Hundreds of Arizona senior citizens cashed in their retirement investments and paid millions of dollars in unnecessary fees, according to lawsuits accusing a Scottsdale-based estate-planning company of taking advantage of vulnerable clients.
Federal and state court lawsuits claim officials with National Future Benefits Unlimited generated large commissions by scaring and misleading elderly clients into bailing out of existing annuities and buying new ones. The moves left the clients paying steep surrender fees to insurance companies and facing potential tax liabilities, according to the lawsuits.
Annuities, sold by insurance companies and meant to serve as long-term investments, are growing ever more popular as companies attempt to tap the burgeoning population of retirees with offers of lucrative interest rates and guaranteed incomes for life.
In one of the lawsuits, an insurance company is accusing National Future Benefits of systematically targeting clients to cash out their annuities; in the other, an elderly Phoenix couple contend they were defrauded out of most of their assets.
National Future Benefits President Randall Jaeger denies any wrongdoing. He said that facts in both lawsuits have been twisted to make his company look bad. Jaeger said in cases where his clients were hit with fees, bonuses and improved interest rates from new products more than covered the costs, so that no client lost money.
"I know how it looks," Jaeger said of the lawsuits. "I'm upset over how it was twisted and turned . . . how it was made to look like I was trying to take (clients') money."
Financial experts say the allegations in the two cases underscore the pitfalls that can be associated with buying annuities and the care seniors need to take when considering such an investment. Annuities can carry substantial fees and tax penalties for early withdrawal.
In addition to facing the two lawsuits alleging fraud and illegal activity, National Future Benefits has a history of state regulatory complaints and this year was investigated by Arizona Adult Protective Services. The lawsuit involving the elderly couple led to an $866,000 settlement this year and triggered an elder-abuse claim filed with the Arizona Attorney General's Office.
The Attorney General's Office would not discuss whether it opened an investigation into the claim.
But the Arizona Department of Insurance, which oversees the sale of annuities, renewed Jaeger's insurance license in July without raising any red flags.
Department officials acknowledged last week that they were unaware of allegations against Jaeger until contacted by The Arizona Republic. Now, a department spokeswoman said it has launched an investigation into whether Jaeger made false statements when he renewed his license.
Department spokeswoman Erin Klug said a review of Jaeger's license application found that he failed to report the lawsuits. The renewal form requires disclosure of any pending cases alleging fraud, coercion or dishonest business practices; Jaeger reported there was none.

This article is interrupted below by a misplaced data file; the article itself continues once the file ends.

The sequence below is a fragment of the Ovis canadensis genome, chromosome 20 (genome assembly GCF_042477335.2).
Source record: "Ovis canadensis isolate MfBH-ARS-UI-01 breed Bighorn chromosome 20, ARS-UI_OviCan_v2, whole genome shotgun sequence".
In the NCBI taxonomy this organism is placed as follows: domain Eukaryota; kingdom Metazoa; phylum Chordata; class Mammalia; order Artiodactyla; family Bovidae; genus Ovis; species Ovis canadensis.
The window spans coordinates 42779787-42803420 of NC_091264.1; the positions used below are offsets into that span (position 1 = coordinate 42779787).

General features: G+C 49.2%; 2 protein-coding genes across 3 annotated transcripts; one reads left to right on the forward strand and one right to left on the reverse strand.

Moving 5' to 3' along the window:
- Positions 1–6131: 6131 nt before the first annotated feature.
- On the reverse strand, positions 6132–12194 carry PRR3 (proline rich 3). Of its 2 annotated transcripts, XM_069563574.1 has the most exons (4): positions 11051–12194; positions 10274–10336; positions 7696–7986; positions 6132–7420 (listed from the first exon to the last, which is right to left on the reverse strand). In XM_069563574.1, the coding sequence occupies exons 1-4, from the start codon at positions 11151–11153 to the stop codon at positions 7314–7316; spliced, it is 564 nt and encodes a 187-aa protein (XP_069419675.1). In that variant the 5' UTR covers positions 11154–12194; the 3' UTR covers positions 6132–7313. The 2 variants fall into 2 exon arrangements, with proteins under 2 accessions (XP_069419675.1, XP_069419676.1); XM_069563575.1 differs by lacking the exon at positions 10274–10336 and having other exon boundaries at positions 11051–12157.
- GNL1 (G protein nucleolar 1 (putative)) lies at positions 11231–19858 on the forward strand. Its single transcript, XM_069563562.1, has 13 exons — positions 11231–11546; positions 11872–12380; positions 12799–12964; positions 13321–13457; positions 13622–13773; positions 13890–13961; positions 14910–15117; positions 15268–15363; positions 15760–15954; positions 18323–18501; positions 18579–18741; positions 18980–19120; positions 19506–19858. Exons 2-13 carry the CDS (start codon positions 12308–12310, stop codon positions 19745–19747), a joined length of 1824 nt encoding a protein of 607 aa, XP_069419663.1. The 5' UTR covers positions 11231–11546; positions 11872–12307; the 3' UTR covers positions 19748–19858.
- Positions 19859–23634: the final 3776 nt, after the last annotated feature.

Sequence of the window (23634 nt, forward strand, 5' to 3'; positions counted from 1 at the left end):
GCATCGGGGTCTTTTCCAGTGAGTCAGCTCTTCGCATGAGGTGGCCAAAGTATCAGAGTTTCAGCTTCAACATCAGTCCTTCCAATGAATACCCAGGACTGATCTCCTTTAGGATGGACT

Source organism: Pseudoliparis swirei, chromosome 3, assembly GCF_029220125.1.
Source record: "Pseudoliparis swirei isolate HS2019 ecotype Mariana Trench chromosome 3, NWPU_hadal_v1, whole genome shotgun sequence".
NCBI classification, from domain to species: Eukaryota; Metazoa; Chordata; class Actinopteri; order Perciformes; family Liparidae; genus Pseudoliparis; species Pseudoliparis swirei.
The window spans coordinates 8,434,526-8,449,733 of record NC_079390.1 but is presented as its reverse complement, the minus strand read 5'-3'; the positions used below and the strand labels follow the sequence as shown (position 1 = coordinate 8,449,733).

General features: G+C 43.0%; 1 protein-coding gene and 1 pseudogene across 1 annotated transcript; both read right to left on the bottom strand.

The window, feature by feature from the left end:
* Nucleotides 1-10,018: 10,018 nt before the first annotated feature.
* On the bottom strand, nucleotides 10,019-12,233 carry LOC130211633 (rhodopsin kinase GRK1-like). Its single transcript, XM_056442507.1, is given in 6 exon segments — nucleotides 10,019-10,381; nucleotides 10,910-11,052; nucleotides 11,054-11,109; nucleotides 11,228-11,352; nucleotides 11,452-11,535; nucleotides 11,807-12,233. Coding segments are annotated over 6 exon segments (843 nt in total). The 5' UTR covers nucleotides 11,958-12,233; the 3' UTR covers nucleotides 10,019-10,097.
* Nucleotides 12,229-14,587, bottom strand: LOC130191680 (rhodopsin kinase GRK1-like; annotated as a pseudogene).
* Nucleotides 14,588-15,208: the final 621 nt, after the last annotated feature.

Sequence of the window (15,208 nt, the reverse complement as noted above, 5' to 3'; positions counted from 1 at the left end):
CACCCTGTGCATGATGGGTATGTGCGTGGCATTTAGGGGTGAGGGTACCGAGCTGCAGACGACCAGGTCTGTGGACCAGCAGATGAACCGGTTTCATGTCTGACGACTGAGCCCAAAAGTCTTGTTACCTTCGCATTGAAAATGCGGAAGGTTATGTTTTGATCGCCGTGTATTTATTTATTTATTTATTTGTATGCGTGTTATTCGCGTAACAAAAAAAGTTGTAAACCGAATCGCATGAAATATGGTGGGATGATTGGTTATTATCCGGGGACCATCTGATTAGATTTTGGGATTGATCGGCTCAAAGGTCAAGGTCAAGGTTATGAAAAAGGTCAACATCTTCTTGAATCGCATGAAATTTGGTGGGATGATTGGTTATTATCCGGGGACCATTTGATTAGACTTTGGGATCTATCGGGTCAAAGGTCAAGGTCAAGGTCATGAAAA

Klug said the allegations against Jaeger are "concerning" and that Insurance Department investigators are scrutinizing the lawsuits.
Jaeger defended his company's record as exemplary. He said the failure to report the lawsuits on his license application was a clerical error made by another employee and promised quick correction.
"The last thing I would do is jeopardize my license," he said.
What are annuities?
As pension plans dwindle and individuals take greater personal responsibility for their retirement planning, it seems certain that annuities will play a larger role for more Arizonans as they try to supplement their Social Security benefits.
The product got a boost last month after the Government Accountability Office recommended annuities to investors as a way to bolster income after retirement, creating new interest in an already booming market.
But to many, annuities are an unknown quantity. Only licensed insurance agents can sell annuities, but annuities are not insurance policies. They are investment contracts in which insurance companies agree to pay regular returns based on premiums. There are various types of annuities with different selling points to entice buyers. The two most common annuities offer fixed and variable rates of return.
Fixed annuities offer guaranteed monthly payments. Variable annuities allow you to direct where a portion of your money is invested, which could affect the rate of return.
Annuities come with stinging penalties called surrender charges - often 9 percent of the balance - if a buyer wants out of a contract early. The amount of the surrender charges decreases each year of the contract until it reaches zero at the end of the penalty period, typically between seven and 14 years.
Retired Arizona Adult Protective Services investigator Bill Dettelback, who spent years in the banking industry before he began investigating scams against the elderly, said the lawsuits against Jaeger's company raise concerns about annuity sales to the elderly.
"There are banks and investors who sell annuities to people in their 60s, 70s and 80s. These are 20- to 30-year annuities," he said. "That ought to be against the law."
Dettelback said many senior citizens can't anticipate their future needs and shouldn't be risking their finances in an investment that might be delivering monthly payments but likely won't mature until after they have died.
"An elderly person doesn't know what his or her liquidity needs are going to be," Dettelback said, although he added that purchasing annuities late in life "does make sense under some circumstances."
National Future Benefits, which also has offices in Oro Valley and in Henderson, Nev., has been in business since 1993.
Company agents evaluate their clients' financial needs, structure retirement plans, prepare trusts and draft wills and other documents. The company offers life insurance and annuities as part of its business.